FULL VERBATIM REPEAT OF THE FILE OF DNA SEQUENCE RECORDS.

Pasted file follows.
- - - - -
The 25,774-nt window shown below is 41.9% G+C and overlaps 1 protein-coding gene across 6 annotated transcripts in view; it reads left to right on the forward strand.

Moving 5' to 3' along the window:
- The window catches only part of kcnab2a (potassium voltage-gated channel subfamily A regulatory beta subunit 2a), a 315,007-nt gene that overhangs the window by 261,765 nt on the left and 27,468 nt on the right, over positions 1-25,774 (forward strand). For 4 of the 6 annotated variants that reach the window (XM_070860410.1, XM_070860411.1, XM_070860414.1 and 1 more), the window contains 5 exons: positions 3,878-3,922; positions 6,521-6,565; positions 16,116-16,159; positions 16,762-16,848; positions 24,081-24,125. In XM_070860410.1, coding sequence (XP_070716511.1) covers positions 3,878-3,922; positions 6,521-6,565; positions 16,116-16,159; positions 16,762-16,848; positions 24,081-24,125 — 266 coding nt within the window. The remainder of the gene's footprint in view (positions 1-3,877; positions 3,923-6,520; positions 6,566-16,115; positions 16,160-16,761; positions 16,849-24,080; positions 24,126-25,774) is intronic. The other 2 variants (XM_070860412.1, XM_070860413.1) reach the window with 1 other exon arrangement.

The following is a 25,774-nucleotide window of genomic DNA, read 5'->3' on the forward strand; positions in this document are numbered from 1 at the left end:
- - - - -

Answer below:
The 25,774-nt window shown below is 41.9% G+C and overlaps 1 protein-coding gene across 6 annotated transcripts in view; it reads left to right on the forward strand.

Moving 5' to 3' along the window:
- The window catches only part of kcnab2a (potassium voltage-gated channel subfamily A regulatory beta subunit 2a), a 315,007-nt gene that overhangs the window by 261,765 nt on the left and 27,468 nt on the right, over positions 1-25,774 (forward strand). For 4 of the 6 annotated variants that reach the window (XM_070860410.1, XM_070860411.1, XM_070860414.1 and 1 more), the window contains 5 exons: positions 3,878-3,922; positions 6,521-6,565; positions 16,116-16,159; positions 16,762-16,848; positions 24,081-24,125. In XM_070860410.1, coding sequence (XP_070716511.1) covers positions 3,878-3,922; positions 6,521-6,565; positions 16,116-16,159; positions 16,762-16,848; positions 24,081-24,125 — 266 coding nt within the window. The remainder of the gene's footprint in view (positions 1-3,877; positions 3,923-6,520; positions 6,566-16,115; positions 16,160-16,761; positions 16,849-24,080; positions 24,126-25,774) is intronic. The other 2 variants (XM_070860412.1, XM_070860413.1) reach the window with 1 other exon arrangement.

The following is a 25,774-nucleotide window of genomic DNA, read 5'->3' on the forward strand; positions in this document are numbered from 1 at the left end: